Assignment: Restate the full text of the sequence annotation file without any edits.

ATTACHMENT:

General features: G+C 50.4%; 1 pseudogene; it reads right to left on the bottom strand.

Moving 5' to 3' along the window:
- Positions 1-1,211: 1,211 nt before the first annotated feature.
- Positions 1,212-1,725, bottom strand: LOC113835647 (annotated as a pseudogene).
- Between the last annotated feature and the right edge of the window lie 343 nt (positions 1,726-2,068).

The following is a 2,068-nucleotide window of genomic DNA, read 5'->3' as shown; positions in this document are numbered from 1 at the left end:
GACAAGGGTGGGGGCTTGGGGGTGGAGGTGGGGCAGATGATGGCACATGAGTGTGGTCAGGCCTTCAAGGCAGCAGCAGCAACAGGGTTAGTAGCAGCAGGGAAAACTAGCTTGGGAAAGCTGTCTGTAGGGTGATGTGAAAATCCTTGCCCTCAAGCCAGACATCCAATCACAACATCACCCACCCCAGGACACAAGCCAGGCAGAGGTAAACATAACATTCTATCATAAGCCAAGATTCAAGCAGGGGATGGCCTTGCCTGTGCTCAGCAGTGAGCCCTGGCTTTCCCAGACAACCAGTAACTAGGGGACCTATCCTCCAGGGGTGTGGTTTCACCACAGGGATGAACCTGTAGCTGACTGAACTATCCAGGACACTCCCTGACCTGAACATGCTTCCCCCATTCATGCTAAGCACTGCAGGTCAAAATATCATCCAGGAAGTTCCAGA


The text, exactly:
General features: G+C 50.4%; 1 pseudogene; it reads right to left on the bottom strand.

Moving 5' to 3' along the window:
- Positions 1-1,211: 1,211 nt before the first annotated feature.
- Positions 1,212-1,725, bottom strand: LOC113835647 (annotated as a pseudogene).
- Between the last annotated feature and the right edge of the window lie 343 nt (positions 1,726-2,068).

The following is a 2,068-nucleotide window of genomic DNA, read 5'->3' as shown; positions in this document are numbered from 1 at the left end:
GACAAGGGTGGGGGCTTGGGGGTGGAGGTGGGGCAGATGATGGCACATGAGTGTGGTCAGGCCTTCAAGGCAGCAGCAGCAACAGGGTTAGTAGCAGCAGGGAAAACTAGCTTGGGAAAGCTGTCTGTAGGGTGATGTGAAAATCCTTGCCCTCAAGCCAGACATCCAATCACAACATCACCCACCCCAGGACACAAGCCAGGCAGAGGTAAACATAACATTCTATCATAAGCCAAGATTCAAGCAGGGGATGGCCTTGCCTGTGCTCAGCAGTGAGCCCTGGCTTTCCCAGACAACCAGTAACTAGGGGACCTATCCTCCAGGGGTGTGGTTTCACCACAGGGATGAACCTGTAGCTGACTGAACTATCCAGGACACTCCCTGACCTGAACATGCTTCCCCCATTCATGCTAAGCACTGCAGGTCAAAATATCATCCAGGAAGTTCCAGA